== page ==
Today, July 13th, Metal Gear was released for the MSX2 computer in Japan and Europe all the way back in 1987. Since then, the franchise has received numerous sequels and spin-offs. In the process, it has influenced generations of video games along the way.
You’ve given gamers and game developers so much. Thank you Hideo Kojima.
Yes, this is missing a lot of horror games from the NES library like Maniac Mansion, Friday the 13th etc. but these are my favorite.
This game might fly under the radar for many, but it should not be ignored. Like most games on the NES, it’s a 2D platformer. But where it differs is in style. Halfway through the first level, the visuals and music change from odd and bright to dark and foreboding. Aside from its weird translations, this is well worth your time. Don’t miss out on this!
What is Halloween without vampires? Nothing needs to be said about this action side scrolling classic that hasn’t already been said. This game set the stage for many of its kind and is still a treat to play to this day.
Ghosts ‘n Goblins
Another arcade classic! Everybody should know this painstakingly hard game. It can be cheap, but that’s how games were back then. And yeah… to the get the real ending, I hope you have patience and skill. Or you could just watch the ending like a normal person.
Titled “Shadow Moses,” the HD remake will use the Unreal 4 engine and is currently in the early production stages. A trailer was posted showing off their efforts yesterday.
Note this is a remake being created outside of Konami, spearheaded by the group of fans. The developer’s Facebook page stated this today:
We just need to clarify something:
Konami owns the MGS copyright and therefore sooner or later
we will need their full permission.
We have therefore chosen to openly share this project from the beginning so that we can deal with any issues that may arise as they come.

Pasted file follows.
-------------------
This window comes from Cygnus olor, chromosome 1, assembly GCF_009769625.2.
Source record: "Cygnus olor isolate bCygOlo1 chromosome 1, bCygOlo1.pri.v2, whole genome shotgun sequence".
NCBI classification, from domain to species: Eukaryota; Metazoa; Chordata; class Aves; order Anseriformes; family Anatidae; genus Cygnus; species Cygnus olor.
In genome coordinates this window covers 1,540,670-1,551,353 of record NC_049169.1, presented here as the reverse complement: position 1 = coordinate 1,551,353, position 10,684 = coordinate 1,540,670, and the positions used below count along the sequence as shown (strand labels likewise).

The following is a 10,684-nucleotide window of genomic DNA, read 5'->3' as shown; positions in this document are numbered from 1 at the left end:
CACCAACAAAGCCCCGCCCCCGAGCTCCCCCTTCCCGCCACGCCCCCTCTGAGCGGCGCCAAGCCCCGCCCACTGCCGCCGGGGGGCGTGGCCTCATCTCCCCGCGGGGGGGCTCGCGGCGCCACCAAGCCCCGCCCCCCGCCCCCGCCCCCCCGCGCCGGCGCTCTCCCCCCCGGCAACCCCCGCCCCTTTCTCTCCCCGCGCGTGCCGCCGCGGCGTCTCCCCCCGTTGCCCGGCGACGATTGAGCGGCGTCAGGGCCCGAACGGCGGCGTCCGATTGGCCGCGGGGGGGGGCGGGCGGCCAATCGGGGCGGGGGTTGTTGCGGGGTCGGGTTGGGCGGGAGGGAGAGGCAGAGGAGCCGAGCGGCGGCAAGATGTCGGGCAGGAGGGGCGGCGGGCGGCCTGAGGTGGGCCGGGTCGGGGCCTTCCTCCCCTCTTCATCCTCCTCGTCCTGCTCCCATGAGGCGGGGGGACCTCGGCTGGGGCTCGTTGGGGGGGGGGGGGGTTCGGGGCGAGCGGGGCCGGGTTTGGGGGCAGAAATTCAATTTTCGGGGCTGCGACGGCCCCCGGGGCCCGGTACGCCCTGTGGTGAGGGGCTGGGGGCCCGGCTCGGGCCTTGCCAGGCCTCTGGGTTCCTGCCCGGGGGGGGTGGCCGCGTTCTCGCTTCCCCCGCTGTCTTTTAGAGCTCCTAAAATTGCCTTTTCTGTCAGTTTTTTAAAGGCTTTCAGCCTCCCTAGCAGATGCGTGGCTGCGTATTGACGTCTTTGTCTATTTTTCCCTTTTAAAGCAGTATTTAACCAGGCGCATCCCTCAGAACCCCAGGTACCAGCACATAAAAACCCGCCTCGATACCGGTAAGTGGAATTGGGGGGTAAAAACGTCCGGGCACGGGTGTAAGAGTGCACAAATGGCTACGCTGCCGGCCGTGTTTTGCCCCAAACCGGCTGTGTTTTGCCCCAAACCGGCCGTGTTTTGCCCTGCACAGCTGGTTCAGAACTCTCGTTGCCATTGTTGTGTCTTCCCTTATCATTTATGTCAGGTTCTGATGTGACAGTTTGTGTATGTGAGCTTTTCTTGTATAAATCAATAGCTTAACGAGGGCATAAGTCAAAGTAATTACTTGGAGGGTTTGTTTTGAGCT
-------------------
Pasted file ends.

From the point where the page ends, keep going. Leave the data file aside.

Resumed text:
We believe this is better than putting years of work into a project only
to get it shut down.
Like most fan created projects using properties owned by major corporations in the video game industry, this will probably not see a full production or be legally released.
An old Game Boy favorite of mine, Survival Kids, was definitely overlooked by many at the time. For one, it was an unforeseen genre which just so happens to be so extremely popular nowadays. Released in October 1999 in the US, this game contained gameplay elements that not many games used at the time such as a hunger meter, day and night cycles, a crafting system, multiple endings, puzzle solving, two selectable characters and a fully explorable world. Many of the features could be discovered in a non-linear fashion, Survival Kids is a game about learning how things work and Survival Kids 2 sees fan translationwhat they work with all while exploring a deserted tropical island.
Unfortunately for gamers outside of Japan never saw its sequel: Survival Kids 2. Konami did eventually release more games in the Survival Kids lineage, but renamed the series to Lost in Blue once it reached North America.
Recently however, an English fan translation was released, giving many the chance to finally enjoy the game without the use of language guides.